Dr Quentin Coutellier
Departmental Lecturer in Sustainability, Enterprise and the Environment
Quentin Coutellier is a Departmental Lecturer in Sustainability Enterprise and the Environment at the University of Oxford. Pursuing a teaching route in academia, teaching is what Quentin considers the most gratifying and fulfilling part of his role. Quentin has been lecturing, tutoring, supporting, supervising and mentoring students at several London based institutions, including Imperial College London, London Business School and the London School of Economics, as well as coaching a wide range of both, students and professionals, in the private sector. Accompanying mentees throughout their academic journey, facilitating their learning and fostering their commitment to help make this world a better place is a great source of happiness for him. He has been receiving high scores in student feedback surveys, a teaching excellence award, and a reputation as empathetic and approachable lecturer with a genuine passion for supporting students.
Quentin completed his PhD at Imperial College London. His dissertation looked at the economics of energy demand through the evaluation of smart meter policies, technologies and consumption behaviour in the UK domestic sector. Additionally, Quentin holds a Master of Science in Sustainable Energy Futures and a Master of Research in Business from Imperial College London; and a combined Bachelor's and Master’s degree in Engineering (Diplôme d’Ingénieur) from École nationale d'ingénieurs de Brest (Brest National Engineering School, France) in Robotics. Throughout his Engineering degree, Quentin had the opportunity to work for companies with Worldwide presence in Aerospace and Defence, including Thales Underwater Systems and Naval Group, before briefly joining the Ifremer (French Institute for Research and Exploitation of the Sea) where he collaborated with an international team of researchers on the detection of seismic precursors in oceanic transform faults.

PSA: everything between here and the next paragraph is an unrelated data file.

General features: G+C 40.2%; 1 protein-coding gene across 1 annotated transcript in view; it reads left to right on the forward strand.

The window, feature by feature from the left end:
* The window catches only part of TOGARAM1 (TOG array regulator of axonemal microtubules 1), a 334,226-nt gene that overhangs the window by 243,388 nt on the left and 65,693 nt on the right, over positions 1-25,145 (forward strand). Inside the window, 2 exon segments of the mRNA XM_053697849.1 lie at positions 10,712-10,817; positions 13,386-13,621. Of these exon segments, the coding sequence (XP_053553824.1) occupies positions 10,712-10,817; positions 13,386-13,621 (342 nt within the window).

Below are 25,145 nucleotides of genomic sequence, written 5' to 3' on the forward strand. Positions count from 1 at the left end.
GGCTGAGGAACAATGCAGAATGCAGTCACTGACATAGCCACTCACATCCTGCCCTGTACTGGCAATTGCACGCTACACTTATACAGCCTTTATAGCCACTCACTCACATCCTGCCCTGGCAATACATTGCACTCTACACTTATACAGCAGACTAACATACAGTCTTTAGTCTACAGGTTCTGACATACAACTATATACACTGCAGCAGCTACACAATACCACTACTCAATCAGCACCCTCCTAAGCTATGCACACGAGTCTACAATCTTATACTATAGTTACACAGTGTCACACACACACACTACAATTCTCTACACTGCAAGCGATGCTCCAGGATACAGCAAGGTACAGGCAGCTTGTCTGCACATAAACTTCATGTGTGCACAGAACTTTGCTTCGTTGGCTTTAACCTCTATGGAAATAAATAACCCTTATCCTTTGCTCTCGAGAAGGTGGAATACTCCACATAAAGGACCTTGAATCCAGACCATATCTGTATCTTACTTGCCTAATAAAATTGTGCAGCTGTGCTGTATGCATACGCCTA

Quentin's research interests are varied, sustainability related themes: e.g. Environmental Economics, Sustainable Development, Energy Demand Side Management, Internet of Things, Randomised Control Trials. He has been investigating the extent to which smart metering data in the domestic energy sector can help foster pro-environmental behaviours and provide useful metrics for businesses in order to facilitate their transition to a low carbon economy. Together with a research team at Imperial College and the LSE, they are piloting randomized control trials on virtual power plants in collaboration with industrial partners to assess how smart metering systems could be better utilized to, not only save energy, but also create value in the overall energy system while passing on these benefits to consumers.
London School of Economics
GY121 - Sustainable Development (undergraduate)
GY428 - Applied quantitative methods (graduate)
GY326 - Sustainable Business and Fiance (undergraduate)
Imperial College London Business School
Quantitative methods (graduate)
Analytics for applied Economics and Business (graduate)
Research Design (graduate)
Business Economics (undergraduate)
London Business School
Data Analytics for EMBA (executive)
“Making smart meters smarter the smart way” working paper (2019)
“Consumer driven virtual power plants: a field experiment on the adoption and use of prosocial technologies”, working paper (2021) - submitted to JAERE
“Homeworking can be Net Positive, evidence from the UK lockdown during COVID-19”, working paper (2022)
Géli, L., Piau, JM., Dziak, R. et al. Seismic precursors linked to super-critical fluids at oceanic transform faults. Nature Geosci 7, 757–761 (2014). https://doi.org/10.1038/ngeo2244
Scientific Reports, co-authored (2018), Gas-related seismicity within the Istanbul earthquake gap.